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美国历代总统就职演说--杜鲁门总统,杰弗逊,林肯,罗斯福(中英对照)

Inaugural Address of Harry S. Truman

THURSDAY, JANUARY 20, 1949

Mr. Vice President, Mr. Chief Justice, and fellow citizens, I acceptwith humility the honor which the American people have conferred uponme. I accept it with a deep resolve to do all that I can for thewelfare of this Nation and for the peace of the world.

In performing the duties of my office, I need the help and prayers ofevery one of you. I ask for your encouragement and your support. Thetasks we face are difficult, and we can accomplish them only if we worktogether.

Each period of our national history has had its special challenges.Those that confront us now are as momentous as any in the past. Todaymarks the beginning not only of a new administration, but of a periodthat will be eventful, perhaps decisive, for us and for the world.

It may be our lot to experience, and in large measure to bring about,a major turning point in the long history of the human race. The firsthalf of this century has been marked by unprecedented and brutalattacks on the rights of man, and by the two most frightful wars inhistory. The supreme need of our time is for men to learn to livetogether in peace and harmony.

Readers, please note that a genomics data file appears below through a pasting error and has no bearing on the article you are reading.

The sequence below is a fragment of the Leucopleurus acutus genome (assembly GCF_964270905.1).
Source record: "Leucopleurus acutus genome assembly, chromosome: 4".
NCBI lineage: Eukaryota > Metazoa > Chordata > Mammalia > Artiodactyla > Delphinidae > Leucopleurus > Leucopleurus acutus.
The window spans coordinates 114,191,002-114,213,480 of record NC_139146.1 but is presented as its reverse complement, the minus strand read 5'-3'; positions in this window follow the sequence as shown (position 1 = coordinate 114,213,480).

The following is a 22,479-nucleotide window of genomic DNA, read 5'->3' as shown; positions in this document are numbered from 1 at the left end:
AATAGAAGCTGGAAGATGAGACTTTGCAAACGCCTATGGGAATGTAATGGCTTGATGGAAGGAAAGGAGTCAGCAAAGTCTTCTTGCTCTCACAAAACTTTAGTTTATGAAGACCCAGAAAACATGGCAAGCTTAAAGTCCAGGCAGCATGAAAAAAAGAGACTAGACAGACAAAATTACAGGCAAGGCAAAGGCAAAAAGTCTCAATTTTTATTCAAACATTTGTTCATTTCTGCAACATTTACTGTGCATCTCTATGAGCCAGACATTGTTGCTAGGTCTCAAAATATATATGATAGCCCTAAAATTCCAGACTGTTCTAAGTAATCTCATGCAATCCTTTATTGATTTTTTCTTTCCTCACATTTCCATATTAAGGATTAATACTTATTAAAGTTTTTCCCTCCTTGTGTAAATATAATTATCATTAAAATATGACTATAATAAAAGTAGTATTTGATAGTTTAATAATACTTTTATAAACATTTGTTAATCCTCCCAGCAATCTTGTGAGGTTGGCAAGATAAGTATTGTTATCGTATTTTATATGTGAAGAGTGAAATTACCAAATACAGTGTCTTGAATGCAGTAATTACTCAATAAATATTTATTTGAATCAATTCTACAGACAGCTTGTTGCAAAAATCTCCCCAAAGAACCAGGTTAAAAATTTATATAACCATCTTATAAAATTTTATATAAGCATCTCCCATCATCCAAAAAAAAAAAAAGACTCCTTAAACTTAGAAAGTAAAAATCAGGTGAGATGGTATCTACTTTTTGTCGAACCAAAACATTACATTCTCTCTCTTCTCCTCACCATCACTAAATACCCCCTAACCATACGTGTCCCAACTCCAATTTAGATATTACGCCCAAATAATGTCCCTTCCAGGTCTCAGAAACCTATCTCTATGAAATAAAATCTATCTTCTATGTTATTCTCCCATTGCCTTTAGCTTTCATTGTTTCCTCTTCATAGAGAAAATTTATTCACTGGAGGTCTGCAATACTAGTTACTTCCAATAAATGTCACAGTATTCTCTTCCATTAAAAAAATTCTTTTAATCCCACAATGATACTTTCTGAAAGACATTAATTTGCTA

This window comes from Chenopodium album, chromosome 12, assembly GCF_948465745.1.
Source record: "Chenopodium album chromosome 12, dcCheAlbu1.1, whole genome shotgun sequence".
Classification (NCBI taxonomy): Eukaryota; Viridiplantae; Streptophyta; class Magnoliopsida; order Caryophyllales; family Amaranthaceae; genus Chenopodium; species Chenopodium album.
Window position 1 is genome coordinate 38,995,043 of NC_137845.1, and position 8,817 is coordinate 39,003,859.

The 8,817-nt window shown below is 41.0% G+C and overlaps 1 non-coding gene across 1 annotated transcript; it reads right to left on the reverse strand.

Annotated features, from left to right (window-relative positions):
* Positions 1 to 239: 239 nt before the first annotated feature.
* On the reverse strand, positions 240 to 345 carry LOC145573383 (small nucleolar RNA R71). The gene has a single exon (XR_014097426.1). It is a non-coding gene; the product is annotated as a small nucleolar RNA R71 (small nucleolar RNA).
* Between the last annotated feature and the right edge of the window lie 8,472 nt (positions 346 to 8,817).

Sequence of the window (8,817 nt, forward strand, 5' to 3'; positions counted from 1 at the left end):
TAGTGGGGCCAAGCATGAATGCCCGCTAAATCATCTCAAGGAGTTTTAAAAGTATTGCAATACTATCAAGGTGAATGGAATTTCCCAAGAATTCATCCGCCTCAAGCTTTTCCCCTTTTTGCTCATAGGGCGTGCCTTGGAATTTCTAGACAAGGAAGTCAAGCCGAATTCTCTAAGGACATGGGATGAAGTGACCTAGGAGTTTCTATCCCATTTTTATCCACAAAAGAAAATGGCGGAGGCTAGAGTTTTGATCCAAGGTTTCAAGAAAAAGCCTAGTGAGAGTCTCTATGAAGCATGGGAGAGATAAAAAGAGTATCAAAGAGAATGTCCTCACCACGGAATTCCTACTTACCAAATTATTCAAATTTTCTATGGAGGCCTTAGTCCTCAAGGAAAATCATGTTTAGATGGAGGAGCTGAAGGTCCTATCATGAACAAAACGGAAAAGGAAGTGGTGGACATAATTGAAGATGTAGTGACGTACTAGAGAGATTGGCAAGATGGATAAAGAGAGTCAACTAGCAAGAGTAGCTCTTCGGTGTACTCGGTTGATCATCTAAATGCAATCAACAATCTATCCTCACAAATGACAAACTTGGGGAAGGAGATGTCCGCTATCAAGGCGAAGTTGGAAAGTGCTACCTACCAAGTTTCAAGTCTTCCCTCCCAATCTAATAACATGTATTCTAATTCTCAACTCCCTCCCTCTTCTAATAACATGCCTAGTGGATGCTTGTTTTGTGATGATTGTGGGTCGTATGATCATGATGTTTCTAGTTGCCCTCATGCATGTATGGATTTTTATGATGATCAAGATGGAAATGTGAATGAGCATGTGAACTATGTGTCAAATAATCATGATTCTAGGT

The peoples of the earth face the future with grave uncertainty,composed almost equally of great hopes and great fears. In this time ofdoubt, they look to the United States as never before for good will,strength, and wise leadership.

It is fitting, therefore, that we take this occasion to proclaim tothe world the essential principles of the faith by which we live, andto declare our aims to all peoples.

The American people stand firm in the faith which has inspired thisNation from the beginning. We believe that all men have a right toequal justice under law and equal opportunity to share in the commongood. We believe that all men have the right to freedom of thought andexpression. We believe that all men are created equal because they arecreated in the image of God.

From this faith we will not be moved.

The American people desire, and are determined to work for, a worldin which al
l nations and all peoples are free to govern themselves asthey see fit, and to achieve a decent and satisfying life. Above allelse, our people desire, and are determined to work for, peace onearth--a just and lasting peace--based on genuine agreement freelyarrived at by equals.

The American people desire, and are determined to work for, a worldin which all nations and all peoples are free to govern themselves asthey see fit, and to achieve a decent and satisfying life. Above allelse, our people desire, and are determined to work for, peace onearth--a just and lasting peace--based on genuine agreement freelyarrived at by equals.

In the pursuit of these aims, the United States and other like-minded nations find